I recently watched the documentary We Cause Scenes, which follows the origins and viral success of Improv Everywhere. They're the New York City-based group that seems to have pioneered flash mobbing (though they would not call it that), conducting silly and edgy experiments in unexpected public displays of chaos and fun. You may have seen their work in YouTube videos like the No Pants Subway Ride, the Best Buy Uniform Prank, and Frozen Grand Central:
The documentary itself - streaming on Netflix if you have it - is really delightful to watch. Improv Everywhere founder Charlie Todd tells a great story about his quest to bring something unusual and joyful to everyday spaces, and he's just one of those people who you're rooting for to have good things happen. The film is also the story of the emergence of YouTube, blogging and social media for spreading cultural memes; it starts in 2001 when Charlie had to type out descriptions of pranks in his hand-edited Geocities site because online video sharing wasn't really around yet, and showing how modern publishing and sharing tools have become essential parts of this kind of creativity now.
I was touched by the clips of hundreds or thousands of people, strangers to each other, coming together briefly to do something artistic, unusual or just fun. You can see the fruits of those efforts in the edited final videos, but seeing some of the backstory and the ways in which people trusted the art form over what might have been their natural caution or suspicions was really great.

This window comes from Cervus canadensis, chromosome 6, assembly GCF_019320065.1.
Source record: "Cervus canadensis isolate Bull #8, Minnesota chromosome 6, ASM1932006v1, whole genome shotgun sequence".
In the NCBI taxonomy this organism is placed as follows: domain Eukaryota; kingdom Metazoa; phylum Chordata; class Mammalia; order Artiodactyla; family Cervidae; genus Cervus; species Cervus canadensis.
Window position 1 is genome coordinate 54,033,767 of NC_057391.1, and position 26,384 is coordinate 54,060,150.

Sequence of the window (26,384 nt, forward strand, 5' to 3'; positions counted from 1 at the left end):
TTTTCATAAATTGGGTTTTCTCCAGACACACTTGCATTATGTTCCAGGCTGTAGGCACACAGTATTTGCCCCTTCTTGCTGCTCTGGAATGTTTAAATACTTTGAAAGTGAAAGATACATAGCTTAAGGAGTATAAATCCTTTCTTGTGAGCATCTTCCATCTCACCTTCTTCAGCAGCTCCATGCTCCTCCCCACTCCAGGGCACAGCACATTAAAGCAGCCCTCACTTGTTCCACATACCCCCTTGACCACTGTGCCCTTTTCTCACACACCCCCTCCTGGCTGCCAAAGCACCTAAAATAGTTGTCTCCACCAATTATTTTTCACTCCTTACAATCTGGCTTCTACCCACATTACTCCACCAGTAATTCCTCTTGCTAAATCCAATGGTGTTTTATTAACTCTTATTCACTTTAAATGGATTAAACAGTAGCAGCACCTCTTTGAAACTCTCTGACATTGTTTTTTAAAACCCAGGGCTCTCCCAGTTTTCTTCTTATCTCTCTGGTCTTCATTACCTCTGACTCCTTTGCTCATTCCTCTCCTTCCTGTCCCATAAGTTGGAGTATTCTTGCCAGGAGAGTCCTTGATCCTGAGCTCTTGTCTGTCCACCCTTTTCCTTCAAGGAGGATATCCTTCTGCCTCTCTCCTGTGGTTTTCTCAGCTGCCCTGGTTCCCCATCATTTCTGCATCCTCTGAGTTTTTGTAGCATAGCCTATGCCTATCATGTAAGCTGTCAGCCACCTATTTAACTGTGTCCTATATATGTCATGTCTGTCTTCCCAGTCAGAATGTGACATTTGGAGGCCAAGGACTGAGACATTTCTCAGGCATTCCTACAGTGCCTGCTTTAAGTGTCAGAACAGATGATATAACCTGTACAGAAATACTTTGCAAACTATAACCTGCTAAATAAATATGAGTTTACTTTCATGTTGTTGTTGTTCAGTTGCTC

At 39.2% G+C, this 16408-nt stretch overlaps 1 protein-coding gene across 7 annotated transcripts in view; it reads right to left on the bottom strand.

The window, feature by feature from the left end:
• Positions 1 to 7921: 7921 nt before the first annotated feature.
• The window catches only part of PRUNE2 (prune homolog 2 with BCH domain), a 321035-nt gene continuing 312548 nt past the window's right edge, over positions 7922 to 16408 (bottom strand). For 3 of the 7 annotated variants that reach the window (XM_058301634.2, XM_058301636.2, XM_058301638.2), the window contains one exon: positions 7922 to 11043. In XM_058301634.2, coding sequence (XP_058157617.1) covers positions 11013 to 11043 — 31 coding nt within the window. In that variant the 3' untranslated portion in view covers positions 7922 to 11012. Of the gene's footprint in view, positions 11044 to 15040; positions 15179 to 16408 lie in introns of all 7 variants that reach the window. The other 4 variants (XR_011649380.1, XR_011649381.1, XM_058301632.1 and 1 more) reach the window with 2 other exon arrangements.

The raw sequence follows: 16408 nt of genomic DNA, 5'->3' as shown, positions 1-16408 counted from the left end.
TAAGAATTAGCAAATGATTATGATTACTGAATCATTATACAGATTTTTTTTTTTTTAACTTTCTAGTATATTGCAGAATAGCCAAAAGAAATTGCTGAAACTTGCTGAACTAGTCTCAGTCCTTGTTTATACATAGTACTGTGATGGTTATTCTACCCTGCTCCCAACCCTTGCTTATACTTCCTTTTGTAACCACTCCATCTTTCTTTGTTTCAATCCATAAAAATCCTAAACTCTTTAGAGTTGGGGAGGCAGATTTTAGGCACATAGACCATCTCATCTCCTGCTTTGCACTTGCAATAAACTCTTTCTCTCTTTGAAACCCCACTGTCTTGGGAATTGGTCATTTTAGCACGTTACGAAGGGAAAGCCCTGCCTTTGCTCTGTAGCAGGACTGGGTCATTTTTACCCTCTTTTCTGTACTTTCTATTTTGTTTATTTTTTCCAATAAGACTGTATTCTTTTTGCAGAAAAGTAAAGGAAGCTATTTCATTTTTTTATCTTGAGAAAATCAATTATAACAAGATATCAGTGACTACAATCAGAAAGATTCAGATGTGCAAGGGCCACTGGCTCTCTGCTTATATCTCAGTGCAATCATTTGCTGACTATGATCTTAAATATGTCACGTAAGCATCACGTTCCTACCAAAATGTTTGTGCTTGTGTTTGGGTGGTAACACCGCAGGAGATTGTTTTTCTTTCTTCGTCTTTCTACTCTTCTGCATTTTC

I was also struck by the tendency of adult witnesses to these spectacles to treat them as potential problems, at least initially (children seemed to trend toward excitement and wonder). As the "agents" participating in the pranks would begin whatever the act was, people sometimes looked unsure, frightened, or even outright scared. In some cases the police were called and the agents were detained, despite not causing any problems. I even found myself cringing a bit at the idea of large groups of people taking over a public space, my rule-following side worried for those who didn't know what was going on.
But then I felt embarrassed about that, resentful of the idea that our cultural public life may have become so protective of things safely looking and feeling like they always do that we would call 911 when an unexpected piece of performance art begins. Yes, it's good to be vigilant for unexpected malicious public acts, and fine, it's important to be aware of strange things happening in our surroundings. But I hope that we don't lose the ability to accept and even wonder at public acts of entertainment and playful disruption.
Mainly, I want people like Charlie Todd and his collaborators at Improv Everywhere to continue to stretch our imaginations and expectations about what can happen in public spaces, injecting playfulness into a world that needs it.